Stem cell pluripotency factor NANOG is expressed in human fetal gonocytes, testicular carcinoma in situ and germ cell tumours
Article first published online: 27 JUN 2005
Volume 47, Issue 1, pages 48–56, July 2005
How to Cite
Hoei-Hansen, C. E., Almstrup, K., Nielsen, J. E., Brask Sonne, S., Graem, N., Skakkebaek, N. E., Leffers, H. and Rajpert-De Meyts, E. (2005), Stem cell pluripotency factor NANOG is expressed in human fetal gonocytes, testicular carcinoma in situ and germ cell tumours. Histopathology, 47: 48–56. doi: 10.1111/j.1365-2559.2005.02182.x
- Issue published online: 27 JUN 2005
- Article first published online: 27 JUN 2005
- Date of submission 30 December 2004 Accepted for publication 23 February 2005
- intratubular germ cell neoplasia;
- testicular germ cell cancer;
- testicular intraepithelial neoplasia;
Aims : NANOG is a key regulator of embryonic stem cell (ESC) self-renewal and pluripotency. Our recent genome-wide gene expression profiling study of the precursor of testicular germ cell tumours, carcinoma in situ testis (CIS), showed close similarity between ESC and CIS, including high NANOG expression. In the present study we analysed the protein expression of NANOG during normal development of human testis and in a large series of neoplastic/dysgenetic specimens.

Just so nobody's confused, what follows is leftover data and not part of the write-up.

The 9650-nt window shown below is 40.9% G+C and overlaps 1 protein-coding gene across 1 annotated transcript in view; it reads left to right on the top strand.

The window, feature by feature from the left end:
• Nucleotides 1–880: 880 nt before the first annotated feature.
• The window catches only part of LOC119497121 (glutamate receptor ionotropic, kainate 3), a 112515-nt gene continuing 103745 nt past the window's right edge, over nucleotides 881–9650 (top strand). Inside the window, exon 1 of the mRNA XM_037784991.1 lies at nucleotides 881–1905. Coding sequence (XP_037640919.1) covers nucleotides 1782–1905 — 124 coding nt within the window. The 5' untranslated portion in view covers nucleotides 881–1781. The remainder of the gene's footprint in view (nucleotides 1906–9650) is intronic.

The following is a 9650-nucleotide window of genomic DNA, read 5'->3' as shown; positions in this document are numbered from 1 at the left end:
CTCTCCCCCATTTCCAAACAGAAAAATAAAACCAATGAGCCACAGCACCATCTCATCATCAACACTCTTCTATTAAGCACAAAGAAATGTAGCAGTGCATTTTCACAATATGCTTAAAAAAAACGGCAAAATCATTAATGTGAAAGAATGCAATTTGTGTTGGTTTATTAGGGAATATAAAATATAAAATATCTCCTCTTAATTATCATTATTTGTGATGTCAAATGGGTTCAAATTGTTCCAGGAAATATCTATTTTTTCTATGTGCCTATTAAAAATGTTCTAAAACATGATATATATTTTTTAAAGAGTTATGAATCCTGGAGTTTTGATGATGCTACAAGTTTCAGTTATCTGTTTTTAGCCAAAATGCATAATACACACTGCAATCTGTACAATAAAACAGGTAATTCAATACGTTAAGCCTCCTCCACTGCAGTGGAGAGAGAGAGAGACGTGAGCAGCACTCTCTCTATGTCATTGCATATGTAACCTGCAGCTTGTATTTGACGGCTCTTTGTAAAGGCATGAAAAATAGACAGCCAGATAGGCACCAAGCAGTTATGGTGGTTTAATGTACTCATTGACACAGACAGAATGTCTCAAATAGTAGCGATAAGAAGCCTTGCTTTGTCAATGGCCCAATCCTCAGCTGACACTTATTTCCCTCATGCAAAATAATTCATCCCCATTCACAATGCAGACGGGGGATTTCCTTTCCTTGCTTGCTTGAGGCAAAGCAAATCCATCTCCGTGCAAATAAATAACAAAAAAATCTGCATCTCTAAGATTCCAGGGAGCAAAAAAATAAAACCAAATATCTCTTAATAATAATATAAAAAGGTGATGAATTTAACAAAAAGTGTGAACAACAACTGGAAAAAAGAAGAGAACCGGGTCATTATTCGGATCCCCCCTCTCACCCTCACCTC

Methods and results : We detected abundant expression of NANOG in CIS and in CIS-derived testicular tumours with marked differences; seminoma and embryonal carcinoma were strongly positive, differentiated somatic elements of teratoma were negative. We provide evidence for the fetal origin of testicular cancer as we detected strong expression of NANOG in fetal gonocytes up to gestational week 20, with subsequent down-regulation occurring earlier than for OCT-4. We detected no expression at the protein level in normal testis.
Conclusions : NANOG is a new marker for testicular CIS and germ cell tumours and the high level of NANOG along with OCT-4 are determinants of the stem cell-like pluripotency of the preinvasive CIS cell. Timing of NANOG down-regulation in fetal gonocytes suggests that NANOG may act as a regulatory factor up-stream to OCT-4.